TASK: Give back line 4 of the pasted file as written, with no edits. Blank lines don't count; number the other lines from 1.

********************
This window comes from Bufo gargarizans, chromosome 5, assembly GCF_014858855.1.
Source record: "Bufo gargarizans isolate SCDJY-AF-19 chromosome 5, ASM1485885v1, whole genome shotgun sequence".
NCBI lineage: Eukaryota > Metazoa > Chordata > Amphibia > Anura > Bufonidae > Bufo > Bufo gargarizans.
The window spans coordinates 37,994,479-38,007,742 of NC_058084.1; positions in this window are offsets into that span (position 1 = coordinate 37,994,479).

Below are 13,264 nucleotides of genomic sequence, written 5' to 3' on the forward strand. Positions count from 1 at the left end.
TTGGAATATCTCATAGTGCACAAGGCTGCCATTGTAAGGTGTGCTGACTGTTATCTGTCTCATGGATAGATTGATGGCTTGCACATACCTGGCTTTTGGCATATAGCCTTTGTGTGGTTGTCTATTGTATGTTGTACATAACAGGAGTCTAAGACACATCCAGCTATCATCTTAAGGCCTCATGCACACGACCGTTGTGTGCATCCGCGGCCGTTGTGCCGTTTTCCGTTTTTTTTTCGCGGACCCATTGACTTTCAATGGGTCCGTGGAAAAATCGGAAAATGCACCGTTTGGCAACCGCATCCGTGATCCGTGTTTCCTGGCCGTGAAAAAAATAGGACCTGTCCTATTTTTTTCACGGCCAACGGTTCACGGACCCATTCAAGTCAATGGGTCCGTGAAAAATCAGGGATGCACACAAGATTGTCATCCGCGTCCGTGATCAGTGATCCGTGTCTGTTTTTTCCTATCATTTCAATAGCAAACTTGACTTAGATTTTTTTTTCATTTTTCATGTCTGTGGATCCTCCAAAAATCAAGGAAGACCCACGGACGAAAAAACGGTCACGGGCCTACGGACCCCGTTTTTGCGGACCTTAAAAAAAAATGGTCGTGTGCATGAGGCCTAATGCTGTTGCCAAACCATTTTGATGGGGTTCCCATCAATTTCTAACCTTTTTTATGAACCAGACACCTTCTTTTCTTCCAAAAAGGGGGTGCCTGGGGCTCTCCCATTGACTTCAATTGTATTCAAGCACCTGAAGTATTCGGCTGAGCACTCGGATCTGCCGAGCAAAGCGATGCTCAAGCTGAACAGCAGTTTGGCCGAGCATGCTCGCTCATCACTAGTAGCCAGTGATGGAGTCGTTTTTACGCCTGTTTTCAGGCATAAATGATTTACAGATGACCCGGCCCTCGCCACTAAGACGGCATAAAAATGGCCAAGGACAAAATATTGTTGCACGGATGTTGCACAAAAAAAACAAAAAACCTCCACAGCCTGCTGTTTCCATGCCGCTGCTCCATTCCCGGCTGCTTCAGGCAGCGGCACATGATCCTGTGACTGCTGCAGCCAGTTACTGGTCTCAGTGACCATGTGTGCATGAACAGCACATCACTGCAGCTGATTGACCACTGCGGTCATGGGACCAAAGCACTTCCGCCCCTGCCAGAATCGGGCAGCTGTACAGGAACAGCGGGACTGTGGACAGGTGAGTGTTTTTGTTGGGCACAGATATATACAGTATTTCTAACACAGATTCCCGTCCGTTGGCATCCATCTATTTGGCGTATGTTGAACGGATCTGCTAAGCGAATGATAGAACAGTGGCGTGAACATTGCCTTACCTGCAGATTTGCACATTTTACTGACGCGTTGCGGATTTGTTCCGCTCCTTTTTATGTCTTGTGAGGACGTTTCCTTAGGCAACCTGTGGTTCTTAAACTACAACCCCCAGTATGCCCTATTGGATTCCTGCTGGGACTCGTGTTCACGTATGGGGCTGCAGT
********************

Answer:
The window spans coordinates 37,994,479-38,007,742 of NC_058084.1; positions in this window are offsets into that span (position 1 = coordinate 37,994,479).